There are, as Connell (1987) suggests, many tensions and confusions about the term ‘gender’, as it relates to biology, socialization, sexuality, integration with class, race, and cultural difference. It is important for us, then, to begin with a definition of ‘gender’ that shapes our discussion. When we think of gender many ideas come to mind. In general terms, gender we understand gender to be a sociocultural construct that moves beyond biological sex/ determinism and that in part defines our role in society. As defined by de Lauretis (1987), gender is “not a property of bodies or something originally existent in human beings … it is the product and process of various social technologies, institutional discourses, epistemologies, and critical practices, as well as practices of daily life.” Drawing on a feminist understanding about gender, particularly as it relates to power, the social constructivist framework explains that there is no essential or distinct character that is feminine or masculine. Rather, behaviours are influenced by a range of factors including class, culture, ability, religion, age, body shape, and sexual preference.

Canada is very fortunate in having a national organization devoted to exploring issues of gender in education and teacher education, i.e., the Canadian Association for the Study of Women and Education (CASWE canadianwomenineducation.net), with the accompanying special interest group Queer Studies in Education and Culture (QSEC). This organization disseminates research studies relating to gender and education at all levels and offers a forum for exposing vital components of contemporary education that are frequently rendered invisible by existing pedagogy, curriculum, philosophy, policy, and school organization. Social justice and equity concerns have been constructed in particular ways with a subtle or even conspicuous avoidance of alternative interpretations. Issues of gender pervade social justice and equity in aspects of existing pedagogy, curriculum, philosophy, policy and school organization.The existence of CASWE within the larger organization of the Canadian Society of Studies in Education provides a national platform for gender issues to be addressed alongside issues in education.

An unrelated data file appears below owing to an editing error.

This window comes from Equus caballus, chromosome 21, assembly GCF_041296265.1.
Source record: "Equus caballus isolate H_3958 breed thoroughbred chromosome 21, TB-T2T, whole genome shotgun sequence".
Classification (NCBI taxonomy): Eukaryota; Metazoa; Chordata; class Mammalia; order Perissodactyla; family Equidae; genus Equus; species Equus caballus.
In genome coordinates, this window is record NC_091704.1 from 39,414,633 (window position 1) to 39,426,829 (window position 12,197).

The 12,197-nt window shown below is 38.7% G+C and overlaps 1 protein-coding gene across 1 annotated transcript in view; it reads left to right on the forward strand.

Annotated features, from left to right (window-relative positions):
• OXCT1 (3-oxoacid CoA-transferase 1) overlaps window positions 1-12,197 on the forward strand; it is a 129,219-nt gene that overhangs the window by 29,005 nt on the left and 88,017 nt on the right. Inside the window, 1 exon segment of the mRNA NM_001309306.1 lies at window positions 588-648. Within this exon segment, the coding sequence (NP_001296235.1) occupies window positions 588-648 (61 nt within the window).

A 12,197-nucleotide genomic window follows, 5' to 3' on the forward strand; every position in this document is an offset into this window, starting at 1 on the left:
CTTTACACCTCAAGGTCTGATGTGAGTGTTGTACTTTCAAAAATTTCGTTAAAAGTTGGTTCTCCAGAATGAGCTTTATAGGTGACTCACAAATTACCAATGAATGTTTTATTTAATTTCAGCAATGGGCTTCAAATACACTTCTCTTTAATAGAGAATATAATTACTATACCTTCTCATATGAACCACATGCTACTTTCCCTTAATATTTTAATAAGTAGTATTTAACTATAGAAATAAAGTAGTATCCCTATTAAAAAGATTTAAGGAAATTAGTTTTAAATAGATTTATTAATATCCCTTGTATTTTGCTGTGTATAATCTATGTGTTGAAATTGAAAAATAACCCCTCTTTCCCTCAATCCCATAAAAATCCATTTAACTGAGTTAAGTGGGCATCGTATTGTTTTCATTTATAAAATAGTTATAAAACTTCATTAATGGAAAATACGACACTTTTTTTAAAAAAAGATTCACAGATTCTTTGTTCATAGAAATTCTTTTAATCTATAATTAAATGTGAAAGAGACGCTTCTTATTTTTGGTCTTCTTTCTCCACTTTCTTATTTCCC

However, students in initial teacher education programs who want to consider gender issues have to do it using their own initiative despite the fact that gender is still a very relevant and important issue and should be considered by all pre-service teachers. Without the formal support and attention in teacher education programs, the findings of a few ‘feminist’ students and instructors will likely have little or no impact on prospective teachers, their future students, or society at large.

By Kathy Sanford, Sarah  Bonsor Kurki, Lisa Starr, Jeanne Humphries, Emily Tench

References

Connell, R. (1987). Gender and power: Society, the person, and sexual politics. Stanford: Stanford University Press.

De Lauretis, T. (1987). Technologies of Gener: Essays on Theory, Film, & Fiction. Indiana University Press.

Kirk, J. (2005). Gender, Education, and Development: Are Women Teachers Women in Development?  In Canadian Journal of Development Studies, 26(special issue). Pp. 633-649.